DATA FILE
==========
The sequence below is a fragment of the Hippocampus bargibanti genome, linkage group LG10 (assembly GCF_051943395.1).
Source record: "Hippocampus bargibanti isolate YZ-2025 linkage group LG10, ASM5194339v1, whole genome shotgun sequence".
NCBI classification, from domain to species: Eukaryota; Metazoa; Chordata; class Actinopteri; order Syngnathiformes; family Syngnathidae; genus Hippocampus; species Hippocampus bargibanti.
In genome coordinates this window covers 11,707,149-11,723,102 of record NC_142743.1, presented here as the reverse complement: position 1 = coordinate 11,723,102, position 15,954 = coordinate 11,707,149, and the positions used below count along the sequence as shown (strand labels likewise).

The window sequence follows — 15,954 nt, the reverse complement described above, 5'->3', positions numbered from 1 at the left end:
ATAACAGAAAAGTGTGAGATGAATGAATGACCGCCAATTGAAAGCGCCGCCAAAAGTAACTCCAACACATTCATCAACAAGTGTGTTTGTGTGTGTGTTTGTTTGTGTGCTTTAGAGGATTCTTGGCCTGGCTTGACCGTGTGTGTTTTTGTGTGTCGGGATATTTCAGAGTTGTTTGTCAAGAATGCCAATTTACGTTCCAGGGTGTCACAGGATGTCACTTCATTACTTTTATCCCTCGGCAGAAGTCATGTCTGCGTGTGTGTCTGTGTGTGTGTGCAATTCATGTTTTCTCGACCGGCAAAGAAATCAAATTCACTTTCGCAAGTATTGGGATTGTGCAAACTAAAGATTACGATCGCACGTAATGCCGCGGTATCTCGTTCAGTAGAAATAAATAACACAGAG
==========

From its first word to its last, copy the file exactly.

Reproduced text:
The sequence below is a fragment of the Hippocampus bargibanti genome, linkage group LG10 (assembly GCF_051943395.1).
Source record: "Hippocampus bargibanti isolate YZ-2025 linkage group LG10, ASM5194339v1, whole genome shotgun sequence".
NCBI classification, from domain to species: Eukaryota; Metazoa; Chordata; class Actinopteri; order Syngnathiformes; family Syngnathidae; genus Hippocampus; species Hippocampus bargibanti.
In genome coordinates this window covers 11,707,149-11,723,102 of record NC_142743.1, presented here as the reverse complement: position 1 = coordinate 11,723,102, position 15,954 = coordinate 11,707,149, and the positions used below count along the sequence as shown (strand labels likewise).

The window sequence follows — 15,954 nt, the reverse complement described above, 5'->3', positions numbered from 1 at the left end:
ATAACAGAAAAGTGTGAGATGAATGAATGACCGCCAATTGAAAGCGCCGCCAAAAGTAACTCCAACACATTCATCAACAAGTGTGTTTGTGTGTGTGTTTGTTTGTGTGCTTTAGAGGATTCTTGGCCTGGCTTGACCGTGTGTGTTTTTGTGTGTCGGGATATTTCAGAGTTGTTTGTCAAGAATGCCAATTTACGTTCCAGGGTGTCACAGGATGTCACTTCATTACTTTTATCCCTCGGCAGAAGTCATGTCTGCGTGTGTGTCTGTGTGTGTGTGCAATTCATGTTTTCTCGACCGGCAAAGAAATCAAATTCACTTTCGCAAGTATTGGGATTGTGCAAACTAAAGATTACGATCGCACGTAATGCCGCGGTATCTCGTTCAGTAGAAATAAATAACACAGAG